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  • Haematuria is the presence of red blood cells in the urine. The presence of 10 or more RBCs per high-power field is abnormal.

    Urinary dipsticks are very sensitive and can be positive at <5 RBCs per high-power field.

    Red or brown urine does not always indicate haematuria (haemoglobinuria, myoglobinuria, medication, and food).

    Urate crystals are commonly present in the urine of newborn babies. They can produce a red discolouration of the nappy ("brick dust" appearance) which is sometimes mistaken for blood.

    Blood in the urine may come from sources other than the urinary tract (eg vaginal haemorrhage, rectal fissure).

    Common causes for microhaematuria include in association with viral infections, UTI, Trauma, HSP.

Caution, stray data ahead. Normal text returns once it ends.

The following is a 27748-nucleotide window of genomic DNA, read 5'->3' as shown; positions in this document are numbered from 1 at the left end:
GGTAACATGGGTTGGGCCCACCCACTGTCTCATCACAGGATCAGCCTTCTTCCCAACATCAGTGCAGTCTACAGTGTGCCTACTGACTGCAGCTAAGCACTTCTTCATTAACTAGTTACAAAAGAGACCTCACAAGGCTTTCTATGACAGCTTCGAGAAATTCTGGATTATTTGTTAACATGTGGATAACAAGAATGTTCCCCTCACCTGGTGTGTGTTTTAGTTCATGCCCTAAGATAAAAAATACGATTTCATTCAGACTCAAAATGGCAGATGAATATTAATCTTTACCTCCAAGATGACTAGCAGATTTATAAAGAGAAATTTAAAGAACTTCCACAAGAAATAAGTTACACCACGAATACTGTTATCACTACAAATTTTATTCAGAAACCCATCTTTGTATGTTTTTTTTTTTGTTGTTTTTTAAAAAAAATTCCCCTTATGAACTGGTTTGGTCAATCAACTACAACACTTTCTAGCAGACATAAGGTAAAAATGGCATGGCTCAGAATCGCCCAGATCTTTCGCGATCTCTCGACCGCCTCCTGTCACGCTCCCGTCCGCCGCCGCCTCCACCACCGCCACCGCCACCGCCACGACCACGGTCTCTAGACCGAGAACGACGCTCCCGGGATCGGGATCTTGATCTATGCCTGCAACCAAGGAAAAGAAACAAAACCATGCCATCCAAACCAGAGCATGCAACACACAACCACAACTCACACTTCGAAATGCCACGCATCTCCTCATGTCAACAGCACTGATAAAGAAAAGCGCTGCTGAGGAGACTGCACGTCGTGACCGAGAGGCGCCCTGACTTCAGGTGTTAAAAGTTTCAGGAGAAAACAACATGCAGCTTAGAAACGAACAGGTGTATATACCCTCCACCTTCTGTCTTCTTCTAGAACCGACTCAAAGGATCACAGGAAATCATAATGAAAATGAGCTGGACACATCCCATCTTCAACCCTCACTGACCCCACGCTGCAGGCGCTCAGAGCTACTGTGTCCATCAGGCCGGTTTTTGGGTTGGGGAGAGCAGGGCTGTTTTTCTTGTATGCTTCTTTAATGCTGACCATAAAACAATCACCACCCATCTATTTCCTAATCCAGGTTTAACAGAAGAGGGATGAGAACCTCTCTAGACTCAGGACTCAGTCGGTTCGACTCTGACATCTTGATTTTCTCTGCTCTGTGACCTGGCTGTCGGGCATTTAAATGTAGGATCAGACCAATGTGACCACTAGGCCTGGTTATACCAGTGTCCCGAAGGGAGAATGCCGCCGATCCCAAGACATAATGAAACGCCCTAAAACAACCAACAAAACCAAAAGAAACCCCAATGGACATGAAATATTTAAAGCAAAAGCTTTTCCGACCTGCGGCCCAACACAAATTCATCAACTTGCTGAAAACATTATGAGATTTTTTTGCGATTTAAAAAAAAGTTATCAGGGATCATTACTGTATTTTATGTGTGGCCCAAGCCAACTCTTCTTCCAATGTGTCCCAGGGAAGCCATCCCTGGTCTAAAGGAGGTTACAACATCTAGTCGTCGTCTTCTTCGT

If you find microscopic haematuria in the setting of an acute febrile illness, exclude UTI by urine culture and arrange for the urine to be tested again after the acute illness has passed.

    Common causes for macroscopic haematuria include the above. It is more likely to come from the bladder or urethra.

    Symptomless or "Benign Haematuria" in children without growth failure, hypertension, oedema, proteinuria, urinary casts or renal impairment is a frequent finding.

    In the emergency department it is important in evaluating a child with haematuria to identify serious, treatable and progressive conditions.

    Many children with isolated microscopic haematuria require no immediate investigation and simply need to be checked to see if the problem persists. This should be arranged with the general practitioner or through outpatient clinic if the family do not have a GP.

    Haematuria flowchart pic
    Larger view of flowchart